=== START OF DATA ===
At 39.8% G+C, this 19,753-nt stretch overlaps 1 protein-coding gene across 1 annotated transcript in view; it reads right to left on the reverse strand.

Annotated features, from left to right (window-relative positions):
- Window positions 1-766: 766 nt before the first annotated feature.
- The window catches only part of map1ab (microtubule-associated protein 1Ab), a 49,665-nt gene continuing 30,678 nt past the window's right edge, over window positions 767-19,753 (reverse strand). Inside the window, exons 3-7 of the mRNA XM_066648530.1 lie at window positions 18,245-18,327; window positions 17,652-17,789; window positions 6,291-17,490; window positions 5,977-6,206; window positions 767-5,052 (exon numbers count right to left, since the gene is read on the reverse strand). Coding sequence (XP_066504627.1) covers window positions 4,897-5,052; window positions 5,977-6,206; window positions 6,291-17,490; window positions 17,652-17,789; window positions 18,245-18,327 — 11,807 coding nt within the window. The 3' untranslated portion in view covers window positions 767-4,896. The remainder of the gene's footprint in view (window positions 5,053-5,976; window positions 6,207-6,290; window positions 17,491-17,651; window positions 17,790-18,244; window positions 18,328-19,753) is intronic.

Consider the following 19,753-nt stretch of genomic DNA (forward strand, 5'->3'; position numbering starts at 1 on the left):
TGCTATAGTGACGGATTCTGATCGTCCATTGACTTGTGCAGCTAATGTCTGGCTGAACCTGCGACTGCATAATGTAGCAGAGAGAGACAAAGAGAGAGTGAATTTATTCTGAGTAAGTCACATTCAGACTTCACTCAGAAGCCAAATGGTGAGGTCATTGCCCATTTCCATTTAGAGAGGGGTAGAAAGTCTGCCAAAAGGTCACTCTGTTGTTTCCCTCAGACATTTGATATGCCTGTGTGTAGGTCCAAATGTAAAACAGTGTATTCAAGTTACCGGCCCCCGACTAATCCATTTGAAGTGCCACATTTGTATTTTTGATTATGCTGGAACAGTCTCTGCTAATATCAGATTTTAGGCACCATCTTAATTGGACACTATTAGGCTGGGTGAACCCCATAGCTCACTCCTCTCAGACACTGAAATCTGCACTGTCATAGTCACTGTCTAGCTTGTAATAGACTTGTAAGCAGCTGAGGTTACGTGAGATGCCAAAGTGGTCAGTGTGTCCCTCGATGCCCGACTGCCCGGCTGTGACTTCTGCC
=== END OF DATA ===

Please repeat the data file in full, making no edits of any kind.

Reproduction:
At 39.8% G+C, this 19,753-nt stretch overlaps 1 protein-coding gene across 1 annotated transcript in view; it reads right to left on the reverse strand.

Annotated features, from left to right (window-relative positions):
- Window positions 1-766: 766 nt before the first annotated feature.
- The window catches only part of map1ab (microtubule-associated protein 1Ab), a 49,665-nt gene continuing 30,678 nt past the window's right edge, over window positions 767-19,753 (reverse strand). Inside the window, exons 3-7 of the mRNA XM_066648530.1 lie at window positions 18,245-18,327; window positions 17,652-17,789; window positions 6,291-17,490; window positions 5,977-6,206; window positions 767-5,052 (exon numbers count right to left, since the gene is read on the reverse strand). Coding sequence (XP_066504627.1) covers window positions 4,897-5,052; window positions 5,977-6,206; window positions 6,291-17,490; window positions 17,652-17,789; window positions 18,245-18,327 — 11,807 coding nt within the window. The 3' untranslated portion in view covers window positions 767-4,896. The remainder of the gene's footprint in view (window positions 5,053-5,976; window positions 6,207-6,290; window positions 17,491-17,651; window positions 17,790-18,244; window positions 18,328-19,753) is intronic.

Consider the following 19,753-nt stretch of genomic DNA (forward strand, 5'->3'; position numbering starts at 1 on the left):
TGCTATAGTGACGGATTCTGATCGTCCATTGACTTGTGCAGCTAATGTCTGGCTGAACCTGCGACTGCATAATGTAGCAGAGAGAGACAAAGAGAGAGTGAATTTATTCTGAGTAAGTCACATTCAGACTTCACTCAGAAGCCAAATGGTGAGGTCATTGCCCATTTCCATTTAGAGAGGGGTAGAAAGTCTGCCAAAAGGTCACTCTGTTGTTTCCCTCAGACATTTGATATGCCTGTGTGTAGGTCCAAATGTAAAACAGTGTATTCAAGTTACCGGCCCCCGACTAATCCATTTGAAGTGCCACATTTGTATTTTTGATTATGCTGGAACAGTCTCTGCTAATATCAGATTTTAGGCACCATCTTAATTGGACACTATTAGGCTGGGTGAACCCCATAGCTCACTCCTCTCAGACACTGAAATCTGCACTGTCATAGTCACTGTCTAGCTTGTAATAGACTTGTAAGCAGCTGAGGTTACGTGAGATGCCAAAGTGGTCAGTGTGTCCCTCGATGCCCGACTGCCCGGCTGTGACTTCTGCC